-------------------- ----------------------- -----------------------
1                    2010-10-21 00:00:00.000 2010-10-21 00:00:00.000
2                    2010-10-22 00:00:00.000 2010-10-24 00:00:00.000
3                    2010-10-26 00:00:00.000 2010-11-01 00:00:00.000
4                    2010-11-04 00:00:00.000 2010-11-07 00:00:00.000
*/

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4. Overlapping Ranges

This is to find any records which overlap with some date range of any other record. This technique has been used in the above steps already, but often needed apart, which is why post that part anyhow.

The Algorithm is simple: comparing the current record with another record, if the other date range's end is after the current record's end AND the other's start before the current's end data, the 2 records are overlapping.

You might review this logic by drawing the different situations, and find that the 2 conditions as shown are sufficient to handle all the cases. It's important to note the condition to check that the ID values are NOT the same for the 2 records. This is needed here (and obviously in the above codes also), otherwise all records would logically overlap with at least themselves.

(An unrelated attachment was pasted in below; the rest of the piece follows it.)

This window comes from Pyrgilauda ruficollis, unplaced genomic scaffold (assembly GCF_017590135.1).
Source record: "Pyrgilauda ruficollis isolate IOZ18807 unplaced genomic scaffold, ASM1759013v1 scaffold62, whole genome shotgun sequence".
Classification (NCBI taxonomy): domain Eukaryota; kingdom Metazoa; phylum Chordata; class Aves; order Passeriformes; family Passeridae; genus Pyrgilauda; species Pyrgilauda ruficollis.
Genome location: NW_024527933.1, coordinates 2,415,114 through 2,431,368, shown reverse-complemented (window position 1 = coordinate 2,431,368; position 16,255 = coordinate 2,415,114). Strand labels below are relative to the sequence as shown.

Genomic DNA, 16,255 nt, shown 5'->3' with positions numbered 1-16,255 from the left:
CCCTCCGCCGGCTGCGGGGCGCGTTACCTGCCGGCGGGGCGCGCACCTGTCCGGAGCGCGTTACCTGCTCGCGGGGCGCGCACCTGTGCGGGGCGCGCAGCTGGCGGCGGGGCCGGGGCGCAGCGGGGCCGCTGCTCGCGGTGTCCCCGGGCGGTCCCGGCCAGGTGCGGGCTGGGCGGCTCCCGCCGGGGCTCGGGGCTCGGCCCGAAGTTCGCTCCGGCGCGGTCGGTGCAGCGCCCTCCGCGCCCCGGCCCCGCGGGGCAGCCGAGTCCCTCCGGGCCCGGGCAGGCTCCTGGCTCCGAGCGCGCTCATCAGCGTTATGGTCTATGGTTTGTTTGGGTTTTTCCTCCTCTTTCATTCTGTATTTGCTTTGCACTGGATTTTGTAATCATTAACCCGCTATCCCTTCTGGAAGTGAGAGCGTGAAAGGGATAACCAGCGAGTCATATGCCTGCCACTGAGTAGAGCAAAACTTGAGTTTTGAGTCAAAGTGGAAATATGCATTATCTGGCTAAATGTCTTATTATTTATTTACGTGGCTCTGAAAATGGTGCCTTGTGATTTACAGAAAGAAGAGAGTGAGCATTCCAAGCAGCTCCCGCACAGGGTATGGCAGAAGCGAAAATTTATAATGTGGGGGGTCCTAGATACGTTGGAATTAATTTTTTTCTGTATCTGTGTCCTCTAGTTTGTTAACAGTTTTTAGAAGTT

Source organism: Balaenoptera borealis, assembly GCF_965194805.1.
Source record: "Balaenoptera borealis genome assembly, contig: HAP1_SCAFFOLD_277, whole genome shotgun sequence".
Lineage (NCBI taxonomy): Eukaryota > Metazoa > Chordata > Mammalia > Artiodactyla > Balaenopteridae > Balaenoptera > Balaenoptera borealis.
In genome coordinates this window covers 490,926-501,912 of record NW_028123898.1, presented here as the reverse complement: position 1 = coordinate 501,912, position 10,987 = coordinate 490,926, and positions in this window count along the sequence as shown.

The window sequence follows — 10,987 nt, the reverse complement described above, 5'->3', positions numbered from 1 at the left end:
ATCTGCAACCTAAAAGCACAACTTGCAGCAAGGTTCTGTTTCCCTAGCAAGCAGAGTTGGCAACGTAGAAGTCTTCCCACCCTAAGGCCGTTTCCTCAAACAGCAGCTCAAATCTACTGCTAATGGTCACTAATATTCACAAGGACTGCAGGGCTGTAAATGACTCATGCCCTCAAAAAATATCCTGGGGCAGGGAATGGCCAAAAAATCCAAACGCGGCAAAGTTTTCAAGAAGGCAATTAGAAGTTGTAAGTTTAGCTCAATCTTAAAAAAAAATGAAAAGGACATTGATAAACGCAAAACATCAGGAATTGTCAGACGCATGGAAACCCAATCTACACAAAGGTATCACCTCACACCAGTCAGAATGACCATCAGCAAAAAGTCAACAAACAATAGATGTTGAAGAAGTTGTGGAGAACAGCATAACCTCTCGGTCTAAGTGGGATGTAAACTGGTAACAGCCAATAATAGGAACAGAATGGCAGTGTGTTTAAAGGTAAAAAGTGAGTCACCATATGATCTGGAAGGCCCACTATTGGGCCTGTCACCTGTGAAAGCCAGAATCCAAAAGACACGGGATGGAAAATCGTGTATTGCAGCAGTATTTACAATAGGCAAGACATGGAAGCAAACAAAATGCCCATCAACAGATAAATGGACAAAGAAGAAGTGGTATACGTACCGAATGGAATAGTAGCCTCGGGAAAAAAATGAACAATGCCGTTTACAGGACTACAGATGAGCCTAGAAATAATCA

select * 
  from @d m
 where exists ( select null 
                  from @d o 
                 where o.start_date <= m.end_date
                   and o.end_date >= m.start_date
                   and o.id <> m.id 
              )

/*
start_date              end_date                id
----------------------- ----------------------- -----------
2010-10-26 00:00:00.000 2010-10-29 00:00:00.000 3
2010-10-28 00:00:00.000 2010-10-31 00:00:00.000 4
2010-10-31 00:00:00.000 2010-11-01 00:00:00.000 5
2010-11-05 00:00:00.000 2010-11-07 00:00:00.000 6
2010-11-04 00:00:00.000 2010-11-06 00:00:00.000 7
*/

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5. Performance

I did not test the code for performance explicitly. What is important is that your fields (data, start_date, end_date, id) are indexed, otherwise the ROW_NUMBER() function and hence the whole code will take ages to complete such queries.

It is to note that any alternative will need to order the records, so the "ordering" (which ROW_NUMBER does) will have to happen anyhow, somewhere. Either by the database engine, or by some application/scripting code.

Because we use Table Variables, the code has to be run as a complete set. That code is attached and ready to run in SQL Server.
 Angeliii-Gaps-and-Ranges-Code.tx.sql
8